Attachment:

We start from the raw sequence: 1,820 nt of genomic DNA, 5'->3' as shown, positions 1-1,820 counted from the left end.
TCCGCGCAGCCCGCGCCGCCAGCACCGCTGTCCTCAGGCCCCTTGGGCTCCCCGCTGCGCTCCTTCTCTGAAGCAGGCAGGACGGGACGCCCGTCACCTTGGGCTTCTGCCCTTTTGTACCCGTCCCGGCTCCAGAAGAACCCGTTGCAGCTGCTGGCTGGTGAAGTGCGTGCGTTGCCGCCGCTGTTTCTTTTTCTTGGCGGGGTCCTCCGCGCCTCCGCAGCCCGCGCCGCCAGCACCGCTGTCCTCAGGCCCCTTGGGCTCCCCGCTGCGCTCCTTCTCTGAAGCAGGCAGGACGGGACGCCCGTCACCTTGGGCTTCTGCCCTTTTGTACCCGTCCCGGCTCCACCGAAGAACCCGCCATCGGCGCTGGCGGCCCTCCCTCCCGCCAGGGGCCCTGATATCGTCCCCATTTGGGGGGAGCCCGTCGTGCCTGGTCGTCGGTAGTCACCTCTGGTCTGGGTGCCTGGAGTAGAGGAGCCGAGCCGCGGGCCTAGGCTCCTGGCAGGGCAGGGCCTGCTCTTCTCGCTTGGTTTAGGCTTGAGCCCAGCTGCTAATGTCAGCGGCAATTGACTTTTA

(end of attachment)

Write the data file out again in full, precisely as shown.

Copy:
We start from the raw sequence: 1,820 nt of genomic DNA, 5'->3' as shown, positions 1-1,820 counted from the left end.
TCCGCGCAGCCCGCGCCGCCAGCACCGCTGTCCTCAGGCCCCTTGGGCTCCCCGCTGCGCTCCTTCTCTGAAGCAGGCAGGACGGGACGCCCGTCACCTTGGGCTTCTGCCCTTTTGTACCCGTCCCGGCTCCAGAAGAACCCGTTGCAGCTGCTGGCTGGTGAAGTGCGTGCGTTGCCGCCGCTGTTTCTTTTTCTTGGCGGGGTCCTCCGCGCCTCCGCAGCCCGCGCCGCCAGCACCGCTGTCCTCAGGCCCCTTGGGCTCCCCGCTGCGCTCCTTCTCTGAAGCAGGCAGGACGGGACGCCCGTCACCTTGGGCTTCTGCCCTTTTGTACCCGTCCCGGCTCCACCGAAGAACCCGCCATCGGCGCTGGCGGCCCTCCCTCCCGCCAGGGGCCCTGATATCGTCCCCATTTGGGGGGAGCCCGTCGTGCCTGGTCGTCGGTAGTCACCTCTGGTCTGGGTGCCTGGAGTAGAGGAGCCGAGCCGCGGGCCTAGGCTCCTGGCAGGGCAGGGCCTGCTCTTCTCGCTTGGTTTAGGCTTGAGCCCAGCTGCTAATGTCAGCGGCAATTGACTTTTA